Kendra Atleework’s radiant, wrenching memoir Miracle Country probes a home and its heartbreaks for meaning.
Atleework was raised in the Eastern Sierra, in spaces threatened by fire and droughts: “on this obsidian edge of California, God is the wind and the dust it carries.” Her father taught his children to thirst after the skies; her mother led them to dreamy spaces in the woods, where they wondered aloud about her imagined Lupine Land. Despite the challenges presented by the very ground on which they stood, theirs was a near idyllic childhood, captured in snapshots of hot air ballooning, lessons in self-sufficiency, and expressions of love.
But when Atleework’s mother died, her family lost its sense of footing. Her adopted son became angry and rebellious; her daughters grew apart, nursing their pain in more private spaces. And while his children found their ways to flee, Atleework’s father kept their home lit and waiting, knowing that what’s left behind may seem less beautiful, but it still answers a need.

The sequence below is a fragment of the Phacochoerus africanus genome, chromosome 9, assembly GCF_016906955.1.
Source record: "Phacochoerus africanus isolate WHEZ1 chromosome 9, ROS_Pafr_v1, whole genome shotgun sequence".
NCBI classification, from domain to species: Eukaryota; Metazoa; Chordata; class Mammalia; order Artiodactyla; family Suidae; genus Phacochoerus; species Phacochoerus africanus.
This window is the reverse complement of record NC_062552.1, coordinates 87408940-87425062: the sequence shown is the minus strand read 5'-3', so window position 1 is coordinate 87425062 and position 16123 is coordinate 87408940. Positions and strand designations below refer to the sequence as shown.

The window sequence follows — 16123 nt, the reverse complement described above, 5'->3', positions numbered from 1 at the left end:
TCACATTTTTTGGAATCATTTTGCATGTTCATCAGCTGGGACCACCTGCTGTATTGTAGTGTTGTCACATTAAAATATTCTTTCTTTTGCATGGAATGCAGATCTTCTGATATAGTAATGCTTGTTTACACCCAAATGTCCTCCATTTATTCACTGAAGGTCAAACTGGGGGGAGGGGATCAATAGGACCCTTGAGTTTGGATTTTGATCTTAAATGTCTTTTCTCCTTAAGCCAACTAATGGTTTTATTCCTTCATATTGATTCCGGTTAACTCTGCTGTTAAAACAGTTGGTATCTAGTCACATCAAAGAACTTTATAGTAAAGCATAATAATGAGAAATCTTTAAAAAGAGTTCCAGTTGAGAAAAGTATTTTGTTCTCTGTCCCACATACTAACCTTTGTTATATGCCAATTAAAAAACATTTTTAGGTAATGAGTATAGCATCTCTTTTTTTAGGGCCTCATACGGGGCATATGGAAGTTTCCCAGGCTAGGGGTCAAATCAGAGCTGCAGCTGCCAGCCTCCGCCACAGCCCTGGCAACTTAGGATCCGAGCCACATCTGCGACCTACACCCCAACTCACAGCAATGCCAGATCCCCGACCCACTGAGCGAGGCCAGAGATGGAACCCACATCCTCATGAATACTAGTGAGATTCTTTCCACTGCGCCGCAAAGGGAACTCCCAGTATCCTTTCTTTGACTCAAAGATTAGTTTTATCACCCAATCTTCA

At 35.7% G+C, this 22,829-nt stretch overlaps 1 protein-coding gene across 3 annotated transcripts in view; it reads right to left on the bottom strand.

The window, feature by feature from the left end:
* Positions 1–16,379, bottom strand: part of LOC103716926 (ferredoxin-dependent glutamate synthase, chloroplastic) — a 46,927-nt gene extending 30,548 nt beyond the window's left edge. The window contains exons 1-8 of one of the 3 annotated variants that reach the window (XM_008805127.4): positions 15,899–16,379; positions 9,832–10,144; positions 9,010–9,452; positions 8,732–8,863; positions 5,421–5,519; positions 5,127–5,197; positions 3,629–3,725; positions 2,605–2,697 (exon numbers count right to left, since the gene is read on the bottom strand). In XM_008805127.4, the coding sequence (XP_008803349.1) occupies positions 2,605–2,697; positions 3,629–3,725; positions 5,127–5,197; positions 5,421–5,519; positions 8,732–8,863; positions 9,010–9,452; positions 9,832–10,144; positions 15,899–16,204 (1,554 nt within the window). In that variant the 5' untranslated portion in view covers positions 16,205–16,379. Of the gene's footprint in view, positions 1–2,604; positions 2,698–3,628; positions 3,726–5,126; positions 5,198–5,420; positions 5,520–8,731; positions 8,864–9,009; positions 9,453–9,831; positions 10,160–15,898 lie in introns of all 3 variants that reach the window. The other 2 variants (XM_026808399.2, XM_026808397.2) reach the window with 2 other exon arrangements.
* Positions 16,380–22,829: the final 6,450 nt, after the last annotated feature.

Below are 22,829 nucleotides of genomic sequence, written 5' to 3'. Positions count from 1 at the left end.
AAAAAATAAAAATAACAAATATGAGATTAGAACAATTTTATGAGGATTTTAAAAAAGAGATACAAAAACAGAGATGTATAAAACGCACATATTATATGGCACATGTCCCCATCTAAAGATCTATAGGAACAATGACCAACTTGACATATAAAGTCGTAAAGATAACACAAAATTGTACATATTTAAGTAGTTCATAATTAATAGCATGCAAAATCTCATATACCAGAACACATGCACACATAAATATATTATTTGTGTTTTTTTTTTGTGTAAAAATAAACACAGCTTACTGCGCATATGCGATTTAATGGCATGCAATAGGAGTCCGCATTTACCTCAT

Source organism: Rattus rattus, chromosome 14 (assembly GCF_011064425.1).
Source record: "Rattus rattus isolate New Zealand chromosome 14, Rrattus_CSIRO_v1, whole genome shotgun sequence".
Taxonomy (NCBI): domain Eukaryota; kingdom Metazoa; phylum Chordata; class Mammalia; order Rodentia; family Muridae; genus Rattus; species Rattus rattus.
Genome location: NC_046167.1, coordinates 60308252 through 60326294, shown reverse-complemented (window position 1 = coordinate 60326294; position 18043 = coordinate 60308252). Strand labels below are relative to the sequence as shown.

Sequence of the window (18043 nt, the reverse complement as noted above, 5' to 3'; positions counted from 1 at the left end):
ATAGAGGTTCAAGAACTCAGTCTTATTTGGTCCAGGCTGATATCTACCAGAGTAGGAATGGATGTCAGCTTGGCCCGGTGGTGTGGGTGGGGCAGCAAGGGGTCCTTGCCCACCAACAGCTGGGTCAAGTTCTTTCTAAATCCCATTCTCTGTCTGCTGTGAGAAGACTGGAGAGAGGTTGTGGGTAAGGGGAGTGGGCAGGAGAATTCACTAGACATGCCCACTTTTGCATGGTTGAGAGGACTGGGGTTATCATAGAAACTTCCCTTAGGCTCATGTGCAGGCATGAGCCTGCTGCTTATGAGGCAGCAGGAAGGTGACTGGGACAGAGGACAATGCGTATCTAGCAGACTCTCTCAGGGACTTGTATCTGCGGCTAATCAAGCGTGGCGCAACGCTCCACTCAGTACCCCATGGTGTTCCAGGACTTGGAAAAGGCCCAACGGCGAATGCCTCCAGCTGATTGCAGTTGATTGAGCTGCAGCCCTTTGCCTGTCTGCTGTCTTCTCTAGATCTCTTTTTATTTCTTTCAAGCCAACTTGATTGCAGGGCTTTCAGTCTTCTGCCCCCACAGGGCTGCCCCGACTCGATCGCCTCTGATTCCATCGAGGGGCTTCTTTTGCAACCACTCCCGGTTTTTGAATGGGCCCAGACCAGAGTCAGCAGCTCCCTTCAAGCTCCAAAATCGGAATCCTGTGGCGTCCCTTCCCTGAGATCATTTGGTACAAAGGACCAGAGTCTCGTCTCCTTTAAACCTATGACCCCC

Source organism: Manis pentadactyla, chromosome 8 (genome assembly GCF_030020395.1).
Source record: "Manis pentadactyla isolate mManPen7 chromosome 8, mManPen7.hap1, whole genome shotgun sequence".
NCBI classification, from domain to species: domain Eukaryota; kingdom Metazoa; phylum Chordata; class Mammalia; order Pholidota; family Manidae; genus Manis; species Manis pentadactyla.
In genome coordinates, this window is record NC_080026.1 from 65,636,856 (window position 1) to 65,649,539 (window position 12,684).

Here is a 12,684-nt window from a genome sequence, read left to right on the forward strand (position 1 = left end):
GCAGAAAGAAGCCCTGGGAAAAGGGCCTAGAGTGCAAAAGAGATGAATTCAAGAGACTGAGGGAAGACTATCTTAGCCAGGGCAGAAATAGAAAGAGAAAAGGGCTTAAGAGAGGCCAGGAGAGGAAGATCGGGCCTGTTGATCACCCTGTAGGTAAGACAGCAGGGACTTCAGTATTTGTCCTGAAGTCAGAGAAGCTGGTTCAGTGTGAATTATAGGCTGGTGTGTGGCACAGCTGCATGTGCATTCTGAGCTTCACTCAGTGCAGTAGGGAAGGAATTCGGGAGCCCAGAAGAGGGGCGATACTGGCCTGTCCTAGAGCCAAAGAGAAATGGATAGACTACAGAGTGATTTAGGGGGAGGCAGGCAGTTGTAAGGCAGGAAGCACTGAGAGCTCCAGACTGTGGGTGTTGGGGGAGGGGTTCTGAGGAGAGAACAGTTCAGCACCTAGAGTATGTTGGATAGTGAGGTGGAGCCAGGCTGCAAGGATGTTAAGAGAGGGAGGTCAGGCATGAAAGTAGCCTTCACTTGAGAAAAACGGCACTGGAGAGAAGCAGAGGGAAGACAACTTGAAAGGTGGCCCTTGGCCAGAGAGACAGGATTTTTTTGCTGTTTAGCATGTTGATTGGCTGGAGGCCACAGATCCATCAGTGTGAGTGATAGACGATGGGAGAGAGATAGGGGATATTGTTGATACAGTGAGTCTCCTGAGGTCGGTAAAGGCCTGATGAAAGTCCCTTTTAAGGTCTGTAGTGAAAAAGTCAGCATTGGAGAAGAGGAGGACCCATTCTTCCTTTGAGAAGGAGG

Atleework’s pages filter her grief through the wonders and contradictions of her home state, which she bounced around, fled, and returned to again in early adulthood, getting to know its nuances in stages. Her hometown was a place foreign to the golden dreamers of the state’s tourism brochure locales; its water was rerouted for valley dwellers, and its land, too, was stolen from Native tribes. Atleework is incisive in detailing the losses the Sierra suffered, from that of its first residents to Hetch Hetchy Valley. Her work incorporates the words of Kevin Starr, Joan Didion, and Mary Austin, but remains separate—its own glorious, authentic picture of a place whose residents refuse to be pinned down.
Miracle Country is a singular, sympathetic memoir of loss and belonging, set in a troubled state that still occupies so many people’s dreams.
Michelle Anne Schingler
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